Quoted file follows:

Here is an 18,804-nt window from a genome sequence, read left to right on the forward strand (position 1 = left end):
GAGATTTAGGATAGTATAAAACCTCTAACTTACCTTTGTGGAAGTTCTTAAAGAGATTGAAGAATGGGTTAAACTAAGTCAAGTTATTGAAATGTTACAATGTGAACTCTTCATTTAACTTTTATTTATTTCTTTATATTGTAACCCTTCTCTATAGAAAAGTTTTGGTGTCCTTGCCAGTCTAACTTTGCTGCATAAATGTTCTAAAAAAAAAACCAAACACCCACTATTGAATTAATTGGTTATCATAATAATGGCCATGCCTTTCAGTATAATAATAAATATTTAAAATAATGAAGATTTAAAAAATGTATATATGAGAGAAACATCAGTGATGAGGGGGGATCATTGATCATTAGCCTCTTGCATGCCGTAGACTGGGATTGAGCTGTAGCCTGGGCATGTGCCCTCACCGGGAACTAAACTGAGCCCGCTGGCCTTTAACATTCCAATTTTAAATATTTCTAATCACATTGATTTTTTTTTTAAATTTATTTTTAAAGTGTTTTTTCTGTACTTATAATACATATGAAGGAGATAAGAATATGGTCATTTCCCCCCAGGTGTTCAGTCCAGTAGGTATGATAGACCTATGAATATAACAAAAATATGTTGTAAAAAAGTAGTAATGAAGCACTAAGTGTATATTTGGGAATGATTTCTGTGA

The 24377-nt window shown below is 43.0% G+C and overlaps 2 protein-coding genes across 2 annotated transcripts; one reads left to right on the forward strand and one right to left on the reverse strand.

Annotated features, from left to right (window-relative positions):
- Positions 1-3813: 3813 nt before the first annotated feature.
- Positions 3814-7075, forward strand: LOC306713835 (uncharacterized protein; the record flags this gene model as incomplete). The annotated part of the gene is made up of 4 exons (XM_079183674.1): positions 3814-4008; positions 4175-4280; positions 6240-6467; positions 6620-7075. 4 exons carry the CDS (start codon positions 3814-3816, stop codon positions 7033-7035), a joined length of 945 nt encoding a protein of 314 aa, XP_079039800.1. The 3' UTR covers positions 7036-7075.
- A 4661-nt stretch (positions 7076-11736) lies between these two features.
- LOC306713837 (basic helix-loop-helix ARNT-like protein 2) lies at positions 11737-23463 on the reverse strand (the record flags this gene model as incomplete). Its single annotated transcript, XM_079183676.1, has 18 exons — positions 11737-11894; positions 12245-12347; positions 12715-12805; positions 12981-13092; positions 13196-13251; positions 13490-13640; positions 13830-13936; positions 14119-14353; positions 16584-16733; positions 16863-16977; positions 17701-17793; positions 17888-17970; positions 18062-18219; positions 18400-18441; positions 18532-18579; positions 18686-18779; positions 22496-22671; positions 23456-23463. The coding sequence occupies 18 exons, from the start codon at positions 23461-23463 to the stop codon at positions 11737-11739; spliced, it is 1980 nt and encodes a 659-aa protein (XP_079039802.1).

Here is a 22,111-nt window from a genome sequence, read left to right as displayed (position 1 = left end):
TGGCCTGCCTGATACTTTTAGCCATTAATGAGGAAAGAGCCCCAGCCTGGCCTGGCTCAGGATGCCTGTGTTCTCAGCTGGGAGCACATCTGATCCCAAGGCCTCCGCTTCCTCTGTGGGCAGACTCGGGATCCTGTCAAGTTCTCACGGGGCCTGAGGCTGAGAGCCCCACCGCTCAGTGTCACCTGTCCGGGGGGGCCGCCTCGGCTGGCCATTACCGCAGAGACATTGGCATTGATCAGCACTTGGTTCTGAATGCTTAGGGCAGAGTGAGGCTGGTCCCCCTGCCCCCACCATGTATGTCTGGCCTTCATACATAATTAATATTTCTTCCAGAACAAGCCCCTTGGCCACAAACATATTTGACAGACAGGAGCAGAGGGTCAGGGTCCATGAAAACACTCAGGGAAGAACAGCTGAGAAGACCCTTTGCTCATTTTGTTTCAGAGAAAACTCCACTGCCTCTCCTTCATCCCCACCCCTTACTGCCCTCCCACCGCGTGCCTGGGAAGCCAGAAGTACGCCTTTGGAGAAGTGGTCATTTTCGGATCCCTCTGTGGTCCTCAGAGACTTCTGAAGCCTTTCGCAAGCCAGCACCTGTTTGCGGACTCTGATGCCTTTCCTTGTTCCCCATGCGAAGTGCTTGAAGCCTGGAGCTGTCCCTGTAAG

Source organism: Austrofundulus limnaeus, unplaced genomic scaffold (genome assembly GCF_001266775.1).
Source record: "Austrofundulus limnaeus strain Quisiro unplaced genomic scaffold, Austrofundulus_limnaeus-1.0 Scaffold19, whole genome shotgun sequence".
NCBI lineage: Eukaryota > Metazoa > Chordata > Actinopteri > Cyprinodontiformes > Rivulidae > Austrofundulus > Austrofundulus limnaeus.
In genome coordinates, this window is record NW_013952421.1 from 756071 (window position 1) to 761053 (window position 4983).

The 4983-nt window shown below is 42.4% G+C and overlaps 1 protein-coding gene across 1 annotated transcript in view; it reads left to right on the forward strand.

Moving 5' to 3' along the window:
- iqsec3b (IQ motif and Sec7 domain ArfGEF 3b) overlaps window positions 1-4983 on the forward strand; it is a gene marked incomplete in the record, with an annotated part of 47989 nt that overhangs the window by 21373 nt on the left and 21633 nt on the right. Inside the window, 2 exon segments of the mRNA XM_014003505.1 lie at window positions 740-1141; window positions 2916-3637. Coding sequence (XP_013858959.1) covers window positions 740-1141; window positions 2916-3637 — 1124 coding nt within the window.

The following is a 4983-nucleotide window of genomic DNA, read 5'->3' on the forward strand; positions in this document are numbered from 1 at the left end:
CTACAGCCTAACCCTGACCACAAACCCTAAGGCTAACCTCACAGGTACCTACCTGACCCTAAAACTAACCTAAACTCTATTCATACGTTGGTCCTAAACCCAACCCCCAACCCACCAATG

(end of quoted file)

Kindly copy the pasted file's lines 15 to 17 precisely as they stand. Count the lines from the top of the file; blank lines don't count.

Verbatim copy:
The 4983-nt window shown below is 42.4% G+C and overlaps 1 protein-coding gene across 1 annotated transcript in view; it reads left to right on the forward strand.

Moving 5' to 3' along the window:
- iqsec3b (IQ motif and Sec7 domain ArfGEF 3b) overlaps window positions 1-4983 on the forward strand; it is a gene marked incomplete in the record, with an annotated part of 47989 nt that overhangs the window by 21373 nt on the left and 21633 nt on the right. Inside the window, 2 exon segments of the mRNA XM_014003505.1 lie at window positions 740-1141; window positions 2916-3637. Coding sequence (XP_013858959.1) covers window positions 740-1141; window positions 2916-3637 — 1124 coding nt within the window.